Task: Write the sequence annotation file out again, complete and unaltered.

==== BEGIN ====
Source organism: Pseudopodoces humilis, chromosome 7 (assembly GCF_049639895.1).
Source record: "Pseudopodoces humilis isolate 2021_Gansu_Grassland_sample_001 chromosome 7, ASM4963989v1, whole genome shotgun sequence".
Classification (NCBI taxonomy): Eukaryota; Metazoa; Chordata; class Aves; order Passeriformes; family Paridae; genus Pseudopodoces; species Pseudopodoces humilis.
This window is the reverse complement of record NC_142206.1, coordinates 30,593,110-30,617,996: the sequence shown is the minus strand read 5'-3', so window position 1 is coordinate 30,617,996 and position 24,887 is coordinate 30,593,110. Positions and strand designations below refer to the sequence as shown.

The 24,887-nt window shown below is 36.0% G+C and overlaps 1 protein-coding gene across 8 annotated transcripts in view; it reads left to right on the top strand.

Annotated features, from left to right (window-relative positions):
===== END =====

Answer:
Source organism: Pseudopodoces humilis, chromosome 7 (assembly GCF_049639895.1).
Source record: "Pseudopodoces humilis isolate 2021_Gansu_Grassland_sample_001 chromosome 7, ASM4963989v1, whole genome shotgun sequence".
Classification (NCBI taxonomy): Eukaryota; Metazoa; Chordata; class Aves; order Passeriformes; family Paridae; genus Pseudopodoces; species Pseudopodoces humilis.
This window is the reverse complement of record NC_142206.1, coordinates 30,593,110-30,617,996: the sequence shown is the minus strand read 5'-3', so window position 1 is coordinate 30,617,996 and position 24,887 is coordinate 30,593,110. Positions and strand designations below refer to the sequence as shown.

The 24,887-nt window shown below is 36.0% G+C and overlaps 1 protein-coding gene across 8 annotated transcripts in view; it reads left to right on the top strand.

Annotated features, from left to right (window-relative positions):